When does it happen that something bad becomes something good because something else was worse?
Case in point: Tuesday after lunch the sun warmed hard-packed snow enough to make slush, and sitting out of the wind actually made you - that everyman you, not you in particular - feel warm and cozy. I looked at my husband and said, "This is such a beautiful day."
My car thermometer showed 20 degrees.
That's 12 degrees below freezing. Below freezing.
And it was such a beautiful day.
That's perspective, people - perspective. After 20 degrees below zero, 20 above zero seems wonderfully warm even though it slid in 12 degrees below the freezing mark. Twenty degrees is cold, but it seems good because 20 below zero is worse.
Tuesday's inauguration is a lot like that. Democrats are happy; Republicans aren't. But everybody is excited because President Barack Obama made history as the nation's first black president.
That passes perspective. It stands as a national achievement and should be treated as such. Hopes, dreams and wishes solidify. It's reality at its best. And it highlights "one of democracy's greatest gifts - the peaceful transfer of power." I wish I'd written those words, but I didn't. I read them in our front-page story about the inauguration.
I expect the swearing-in ceremony Tuesday will remain in the minds of most Americans like the assassination of President John F. Kennedy did. They'll remember what they were doing at the precise moment Obama took the oath of office.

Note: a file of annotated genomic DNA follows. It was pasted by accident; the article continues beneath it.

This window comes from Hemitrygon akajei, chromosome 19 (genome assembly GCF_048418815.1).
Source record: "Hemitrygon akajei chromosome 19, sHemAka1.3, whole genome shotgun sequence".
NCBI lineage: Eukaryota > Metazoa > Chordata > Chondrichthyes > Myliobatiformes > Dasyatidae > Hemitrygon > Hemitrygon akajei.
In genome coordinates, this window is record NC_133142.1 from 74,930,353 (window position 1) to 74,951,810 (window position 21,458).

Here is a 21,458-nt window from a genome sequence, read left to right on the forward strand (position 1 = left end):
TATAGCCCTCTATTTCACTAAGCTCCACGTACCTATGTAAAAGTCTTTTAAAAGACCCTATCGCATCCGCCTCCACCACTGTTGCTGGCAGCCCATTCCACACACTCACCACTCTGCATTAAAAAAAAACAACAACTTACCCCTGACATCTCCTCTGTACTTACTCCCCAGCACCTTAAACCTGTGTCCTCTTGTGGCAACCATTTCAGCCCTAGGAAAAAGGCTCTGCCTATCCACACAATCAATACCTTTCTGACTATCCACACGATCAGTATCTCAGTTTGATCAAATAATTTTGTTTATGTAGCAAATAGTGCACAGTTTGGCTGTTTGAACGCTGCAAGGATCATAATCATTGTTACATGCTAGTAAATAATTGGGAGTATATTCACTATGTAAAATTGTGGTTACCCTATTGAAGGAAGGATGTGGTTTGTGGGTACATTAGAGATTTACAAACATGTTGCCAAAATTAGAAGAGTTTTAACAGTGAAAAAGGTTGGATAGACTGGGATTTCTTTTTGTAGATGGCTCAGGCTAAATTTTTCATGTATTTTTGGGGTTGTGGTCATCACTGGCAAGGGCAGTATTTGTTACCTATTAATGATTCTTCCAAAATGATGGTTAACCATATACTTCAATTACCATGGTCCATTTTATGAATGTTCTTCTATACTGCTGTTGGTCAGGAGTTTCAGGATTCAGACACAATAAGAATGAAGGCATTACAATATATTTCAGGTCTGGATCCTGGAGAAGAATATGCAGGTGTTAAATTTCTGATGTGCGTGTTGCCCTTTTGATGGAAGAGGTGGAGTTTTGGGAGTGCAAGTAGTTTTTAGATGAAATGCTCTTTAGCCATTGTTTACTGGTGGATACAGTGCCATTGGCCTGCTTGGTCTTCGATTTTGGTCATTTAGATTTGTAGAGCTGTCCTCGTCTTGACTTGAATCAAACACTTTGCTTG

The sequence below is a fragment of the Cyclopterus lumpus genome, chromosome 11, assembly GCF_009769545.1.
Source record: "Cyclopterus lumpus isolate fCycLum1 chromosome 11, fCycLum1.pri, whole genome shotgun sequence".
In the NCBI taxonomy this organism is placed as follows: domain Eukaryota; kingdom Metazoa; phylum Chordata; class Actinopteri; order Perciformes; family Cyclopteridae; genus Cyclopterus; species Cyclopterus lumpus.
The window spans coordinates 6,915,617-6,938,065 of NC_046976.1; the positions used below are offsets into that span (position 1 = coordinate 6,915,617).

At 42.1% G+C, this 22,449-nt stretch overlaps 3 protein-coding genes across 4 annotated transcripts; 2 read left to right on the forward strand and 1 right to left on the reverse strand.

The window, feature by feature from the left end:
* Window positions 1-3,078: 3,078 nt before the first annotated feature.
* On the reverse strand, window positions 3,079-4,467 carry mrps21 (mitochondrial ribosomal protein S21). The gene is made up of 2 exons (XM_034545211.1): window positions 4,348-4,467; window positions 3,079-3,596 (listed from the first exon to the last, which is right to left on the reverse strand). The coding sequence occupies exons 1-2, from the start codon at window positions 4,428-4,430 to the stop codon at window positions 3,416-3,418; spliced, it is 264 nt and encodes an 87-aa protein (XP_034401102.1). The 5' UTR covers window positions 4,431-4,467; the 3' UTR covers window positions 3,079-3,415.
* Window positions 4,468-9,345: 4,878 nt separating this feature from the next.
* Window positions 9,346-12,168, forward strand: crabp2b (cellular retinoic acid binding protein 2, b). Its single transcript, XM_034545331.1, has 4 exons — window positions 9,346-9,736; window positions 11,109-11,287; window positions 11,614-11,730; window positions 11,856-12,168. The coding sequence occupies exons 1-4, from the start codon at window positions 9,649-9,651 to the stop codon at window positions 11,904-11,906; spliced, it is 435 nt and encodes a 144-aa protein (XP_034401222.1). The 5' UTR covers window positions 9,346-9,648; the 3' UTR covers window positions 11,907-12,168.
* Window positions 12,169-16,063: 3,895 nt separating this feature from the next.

Over at Citizens Central senior center, a group of friends gathered at a table directly in front of the television. They'd sent Jo Monson ahead to save their spots so they could sit with best advantage for this historic moment.
They'd also come for lunch, but that was secondary to watching the inauguration.
For Monson, the day was doubly exciting - she turned 79 years old.
"I was born on inauguration day," she said. "It's always my birthday."
She didn't say, however, whether she had considered the inauguration hubbub as part of her birthday celebration when she was a child.
I have a friend born on the Fourth of July who as a child thought fireworks set off every year were just for her. And a friend born on St. Patrick's Day hated the color green and thought people were making fun of her on her birthday because everybody wore green.
It's all in perspective, don't you know.
If Monson had been in Washington, D.C., during any inauguration, someone could have sung "Happy Birthday" to her. And the family of anyone born on the Fourth of July could have set off fireworks as a birthday present. There's nothing to say about wearing green if you're not a leprechaun.
It's all in perspective, no matter how cold it is or isn't.
So long friends, until the next time when we're together.
Contact Sandy Mickelson at (515) 573-2141 or firstname.lastname@example.org